When you're looking to be spoiled on your birthday, whom better to celebrate with than six of your closest Jewish friends?
Enter Sharon, an uptight Jewish housewife with a louse of a husband and three couples-worth of penny-pinching companions.
I greeted four of the eight members of this bargain bin birthday bash.
"Were you waiting for more to arrive?" I asked.
"Yeah, the town car just went to pick them up," Oscar informed me.
"Pardon?" I asked.
"How economical," I responded. "Anything to drink while you're waiting?"
"Depends," Oscar replied. "Would those drinks be on the house because it's her birthday and we're inconvenienced by having to wait for our friends?"
I'm indifferent to the former and not responsible for the latter. So, no.
"Not unless you count four free waters as birthday drinks," I replied.
"Bah humbug!" Oscar mock-shouted.
For the next hour, Sharon and friends didn't order a thing. They'd hold up empty water glasses and crumb-filled chip baskets to let me know they were ready for more free stuff.
Finally the rest of the fun-loving frugal friends arrived. No one seem nonplussed by this inconvenient manner of transport. I suppose because it saved a penny, it was accepted as the more obvious choice than, say, shelling out the extra bucks for a limo or driving their own modest automobiles. My annoyance at their town car scheme gave me a rare moment of sympathy. For the driver. I wanted to give him a swig or two from my flask or concoct a scheme for him to leave these cheapskates stranded at the restaurant.
But that would involve me having to deal with them longer than tolerable, so better his suffering than mine.
The minute the remainder of the party sat down, Oscar waived his hands in the air like a plane crash survivor.
"Where've you been?" he bellowed. "We're ready to order drinks."
"So soon?" I responded.
"We'd like a bottle of wine," he said. "And eight glasses."
"Eight?" I raised an eyebrow. "You'd get more wine at communion than one bottle among eight people."
"I didn't know we got ourselves a waiter and a mathematician," Oscar joked. "Just bring us the bottle and I'll bet we can spread it out."
Wow, a Jew trying to multiply his gains to provide for his friends. How Christ-like of you.
I returned with the bottle and smiled victoriously as each party guest took parceled sips to preserve the pittance of alcohol. These party goers were out of control.
I began the arduous process of taking food orders. Each of the couples split a modest entree, with the exception of Oscar and Sharon. Sharon ordered a crab and shrimp salad. Oscar perused the kid's meal and tried to order the kid's quesadilla.
"Unless I miss my guess, you're a hair more than 12 years old," I said.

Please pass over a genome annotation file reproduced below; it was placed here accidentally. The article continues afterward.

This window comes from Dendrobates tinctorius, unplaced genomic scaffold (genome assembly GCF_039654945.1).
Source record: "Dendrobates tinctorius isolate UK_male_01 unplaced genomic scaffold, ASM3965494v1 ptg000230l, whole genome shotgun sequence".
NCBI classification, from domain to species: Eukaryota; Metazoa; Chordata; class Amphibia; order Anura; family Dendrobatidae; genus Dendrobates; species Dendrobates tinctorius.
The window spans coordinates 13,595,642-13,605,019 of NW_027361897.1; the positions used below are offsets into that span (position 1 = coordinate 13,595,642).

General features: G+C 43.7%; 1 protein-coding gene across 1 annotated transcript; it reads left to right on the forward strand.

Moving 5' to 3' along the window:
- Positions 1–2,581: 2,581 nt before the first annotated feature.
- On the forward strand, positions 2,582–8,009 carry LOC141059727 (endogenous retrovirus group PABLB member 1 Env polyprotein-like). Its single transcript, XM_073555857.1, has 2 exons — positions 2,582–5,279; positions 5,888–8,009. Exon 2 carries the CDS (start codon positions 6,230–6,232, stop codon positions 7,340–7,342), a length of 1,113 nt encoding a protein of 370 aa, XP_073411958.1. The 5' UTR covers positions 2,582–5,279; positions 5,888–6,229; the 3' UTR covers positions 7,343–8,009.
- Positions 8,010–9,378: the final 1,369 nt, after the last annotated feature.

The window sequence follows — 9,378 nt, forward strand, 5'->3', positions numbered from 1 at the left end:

"So? It's her birthday," he retorted.
"Right. And unless it's her 12th birthday? She's not ordering off the kid's meal, either."
"Fine," Oscar said. "I'd like the kid's quesadilla. To go. For my, uhm, 12-year-old daughter."
I threw my hands up in the air and let him have his way. Given how small the kid's portion is, I was going to revel in his hunger and thirst. His small victory over my modest Mexican restaurant paled in comparison to the self-created suffering of shuttling around in a town car and enjoing a modest wine-tasting.
The meals were consumed quickly, and no more wine was ordered. Oscar instructed me to bring out their birthday cake, which turned out to be a slice of birthday cake from a fancy bakery. Yes, that's right. One large slice for the entire table. I wish I made this shit up.
Come bill time, and the tab was split among the four couples. Three of them paid with credit card, and one of the couples paid in cash.
"I see the gratuity is added," Oscar said. "Any chance we can negotiate something a bit more reasonable?"
"Sorry, the tip isn't up for negotiation," I said.
"Says you," Oscar challenged me.
The first four friends took the town car shuttle back to the Rosenstein residence. Oscar, Sharon and the other two friends stayed behind.
And when Oscar thought I wasn't looking, he returned to the table and tried to pocket the cash that his friends had left as part of the bill.
"May I help you with something?" I asked him as he was caught with his hand in the rugelach jar.
"Oh, I, uh, thought I left my car keys here," he stammered.
"But...I thought you all took a town car?" I said.
"Oh! Right! That's why I couldn't find my keys, haha."
"Yeah. Oh, and would you mind putting the cash back on the table? Otherwise it's a criminal offense to steal, and I'd really hate to ruin this lovely evening you've created for your wife."
"Haha, sure," he said. He quickly placed the cash back on the table and ran out.
And I'm pleased to say that's the last time I anticipate seeing Oscar in my restaurant. For as others have learned before, far more accommodating options exist for celebrating a birthday than my section.
Especially a birthday party with a shoe-string budget.